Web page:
BACKGROUND: Trypanosomosis caused by Trypanosoma congolense is a major constraint to animal health in sub-Saharan
Africa. Unfortunately, the treatment of the disease is impaired by the spread of drug resistance. Resistance to diminazene
aceturate (DA) in T. congolense is linked to a mutation modifying the functioning of a P2-type purine-transporter responsible
for the uptake of the drug. Our objective was to verify if the mutation was linked or not to drug pressure.
METHODOLOGY/PRINCIPAL FINDINGS: Thirty-four T. congolense isolates sampled from tsetse or wildlife were screened for the
DA-resistance linked mutation using DpnII-PCR-RFLP. The results showed 1 sensitive, 12 resistant and 21 mixed DpnII-PCRRFLP
profiles. This suggests that the mutation is present on at least one allele of each of the 33 isolates. For twelve of the
isolates, a standard screening method in mice was used by (i) microscopic examination, (ii) trypanosome-specific 18S-PCR
after 2 months of observation and (iii) weekly trypanosome-specific 18S-PCR for 8 weeks. The results showed that all mice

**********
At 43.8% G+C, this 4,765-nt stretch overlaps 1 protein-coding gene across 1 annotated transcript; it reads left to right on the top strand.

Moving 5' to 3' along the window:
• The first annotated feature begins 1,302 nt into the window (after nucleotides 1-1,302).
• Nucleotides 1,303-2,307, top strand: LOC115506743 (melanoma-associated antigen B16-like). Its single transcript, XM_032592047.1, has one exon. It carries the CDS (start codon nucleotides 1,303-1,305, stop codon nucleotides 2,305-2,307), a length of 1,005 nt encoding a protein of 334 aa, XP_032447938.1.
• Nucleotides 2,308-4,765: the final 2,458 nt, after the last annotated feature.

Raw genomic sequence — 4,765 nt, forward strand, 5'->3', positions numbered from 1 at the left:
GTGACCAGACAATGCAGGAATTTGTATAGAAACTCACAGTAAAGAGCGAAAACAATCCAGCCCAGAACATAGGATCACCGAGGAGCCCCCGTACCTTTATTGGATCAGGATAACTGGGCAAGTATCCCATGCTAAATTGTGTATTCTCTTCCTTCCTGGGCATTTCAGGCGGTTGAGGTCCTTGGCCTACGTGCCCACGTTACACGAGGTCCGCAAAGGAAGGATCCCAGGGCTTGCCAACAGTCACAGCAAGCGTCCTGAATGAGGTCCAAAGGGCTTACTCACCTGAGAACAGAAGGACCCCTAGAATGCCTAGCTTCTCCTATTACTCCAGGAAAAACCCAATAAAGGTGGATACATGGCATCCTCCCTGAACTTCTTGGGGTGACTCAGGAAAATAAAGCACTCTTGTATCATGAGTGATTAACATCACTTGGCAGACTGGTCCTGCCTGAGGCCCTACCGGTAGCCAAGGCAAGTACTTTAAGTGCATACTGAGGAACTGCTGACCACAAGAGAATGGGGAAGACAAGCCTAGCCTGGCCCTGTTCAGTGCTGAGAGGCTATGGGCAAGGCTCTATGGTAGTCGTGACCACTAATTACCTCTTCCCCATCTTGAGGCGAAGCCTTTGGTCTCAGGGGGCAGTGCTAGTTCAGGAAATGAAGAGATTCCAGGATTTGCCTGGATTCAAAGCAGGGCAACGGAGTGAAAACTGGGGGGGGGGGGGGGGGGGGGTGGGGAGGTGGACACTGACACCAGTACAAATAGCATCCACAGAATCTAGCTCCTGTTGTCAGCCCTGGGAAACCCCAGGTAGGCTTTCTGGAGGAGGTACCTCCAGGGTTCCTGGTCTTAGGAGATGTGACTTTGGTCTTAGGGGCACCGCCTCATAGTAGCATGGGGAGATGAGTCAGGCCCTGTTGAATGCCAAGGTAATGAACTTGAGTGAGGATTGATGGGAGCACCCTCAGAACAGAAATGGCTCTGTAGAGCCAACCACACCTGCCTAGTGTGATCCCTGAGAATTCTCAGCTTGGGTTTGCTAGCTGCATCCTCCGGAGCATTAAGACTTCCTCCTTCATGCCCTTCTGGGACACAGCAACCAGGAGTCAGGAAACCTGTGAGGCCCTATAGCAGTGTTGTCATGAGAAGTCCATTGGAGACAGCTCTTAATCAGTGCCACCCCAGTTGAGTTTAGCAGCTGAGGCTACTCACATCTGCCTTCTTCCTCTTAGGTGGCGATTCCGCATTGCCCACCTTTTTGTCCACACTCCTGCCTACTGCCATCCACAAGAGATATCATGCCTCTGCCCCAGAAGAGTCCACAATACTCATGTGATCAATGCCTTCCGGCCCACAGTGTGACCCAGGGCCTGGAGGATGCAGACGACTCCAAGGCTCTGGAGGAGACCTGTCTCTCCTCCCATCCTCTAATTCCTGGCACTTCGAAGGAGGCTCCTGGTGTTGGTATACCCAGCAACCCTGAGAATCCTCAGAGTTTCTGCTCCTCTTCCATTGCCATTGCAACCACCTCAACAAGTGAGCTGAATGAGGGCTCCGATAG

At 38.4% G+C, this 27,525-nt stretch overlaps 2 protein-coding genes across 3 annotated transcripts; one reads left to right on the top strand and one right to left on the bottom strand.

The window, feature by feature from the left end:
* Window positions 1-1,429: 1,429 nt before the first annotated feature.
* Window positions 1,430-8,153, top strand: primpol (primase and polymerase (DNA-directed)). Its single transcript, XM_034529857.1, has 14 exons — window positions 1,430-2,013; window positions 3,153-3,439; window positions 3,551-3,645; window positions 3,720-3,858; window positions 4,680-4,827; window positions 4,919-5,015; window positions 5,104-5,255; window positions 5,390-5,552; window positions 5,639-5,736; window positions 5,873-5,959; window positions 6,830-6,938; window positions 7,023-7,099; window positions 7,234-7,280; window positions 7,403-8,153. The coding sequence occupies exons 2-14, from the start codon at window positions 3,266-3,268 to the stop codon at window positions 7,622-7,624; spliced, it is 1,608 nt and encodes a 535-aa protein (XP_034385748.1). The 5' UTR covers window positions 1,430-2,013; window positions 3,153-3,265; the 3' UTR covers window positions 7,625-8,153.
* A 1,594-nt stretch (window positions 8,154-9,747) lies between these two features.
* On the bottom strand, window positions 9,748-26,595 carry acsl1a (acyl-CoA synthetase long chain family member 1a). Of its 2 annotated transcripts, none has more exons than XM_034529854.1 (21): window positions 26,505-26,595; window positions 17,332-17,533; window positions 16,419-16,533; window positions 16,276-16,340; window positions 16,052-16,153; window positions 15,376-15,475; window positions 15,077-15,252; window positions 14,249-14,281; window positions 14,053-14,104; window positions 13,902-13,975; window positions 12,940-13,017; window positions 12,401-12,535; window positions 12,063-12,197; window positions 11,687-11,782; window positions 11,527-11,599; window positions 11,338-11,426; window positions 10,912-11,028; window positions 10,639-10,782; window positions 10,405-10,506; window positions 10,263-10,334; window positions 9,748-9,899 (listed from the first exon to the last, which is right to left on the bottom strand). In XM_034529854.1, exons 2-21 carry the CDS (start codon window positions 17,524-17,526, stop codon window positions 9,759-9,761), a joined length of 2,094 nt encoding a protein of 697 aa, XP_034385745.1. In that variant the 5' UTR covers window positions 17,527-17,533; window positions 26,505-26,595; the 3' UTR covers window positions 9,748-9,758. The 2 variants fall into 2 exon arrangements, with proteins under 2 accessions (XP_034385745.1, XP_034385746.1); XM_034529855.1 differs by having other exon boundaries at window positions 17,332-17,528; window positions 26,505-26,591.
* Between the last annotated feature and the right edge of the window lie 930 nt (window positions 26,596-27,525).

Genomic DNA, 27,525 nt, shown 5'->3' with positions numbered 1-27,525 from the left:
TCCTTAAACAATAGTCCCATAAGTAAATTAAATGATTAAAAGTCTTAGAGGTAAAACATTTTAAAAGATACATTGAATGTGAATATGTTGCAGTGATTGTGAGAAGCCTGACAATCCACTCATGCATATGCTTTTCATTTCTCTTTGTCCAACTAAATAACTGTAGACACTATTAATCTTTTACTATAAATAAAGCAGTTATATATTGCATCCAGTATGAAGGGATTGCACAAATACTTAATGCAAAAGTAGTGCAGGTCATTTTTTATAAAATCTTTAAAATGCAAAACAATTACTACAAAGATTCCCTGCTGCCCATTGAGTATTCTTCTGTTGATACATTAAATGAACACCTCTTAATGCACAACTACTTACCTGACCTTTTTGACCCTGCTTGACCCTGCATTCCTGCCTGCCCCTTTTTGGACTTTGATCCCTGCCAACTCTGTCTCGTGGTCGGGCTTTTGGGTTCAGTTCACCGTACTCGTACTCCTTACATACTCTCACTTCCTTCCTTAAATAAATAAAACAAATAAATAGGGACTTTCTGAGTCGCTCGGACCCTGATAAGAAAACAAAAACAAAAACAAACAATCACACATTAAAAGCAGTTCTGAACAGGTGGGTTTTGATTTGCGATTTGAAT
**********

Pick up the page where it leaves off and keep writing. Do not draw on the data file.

remained microscopically trypanosome-positive after treatment with 5 mg/kg DA. With 10 and 20 mg/kg, 8.3% (n = 72) and
0% (n = 72) of the mice became parasitologically positive after treatment. However, in these latter groups the trypanosomespecific
18S-PCR indicated a higher degree of trypanosome-positivity, i.e., with a unique test, 51.4% (n = 72) and 38.9%
(n = 72) and with the weekly tests 79.2% (n = 24) and 66.7% (n = 24) for 10 and 20 mg/kg respectively.
CONCLUSION/SIGNIFICANCE: The widespread presence of the DA-resistance linked mutation in T. congolense isolated from
wildlife suggests that this mutation is favourable to parasite survival and/or its dissemination in the host population
independent from the presence of drug. After treatment with DA, those T. congolense isolates cause persisting low
parasitaemias even after complete elimination of the drug and with little impact on the host’s health.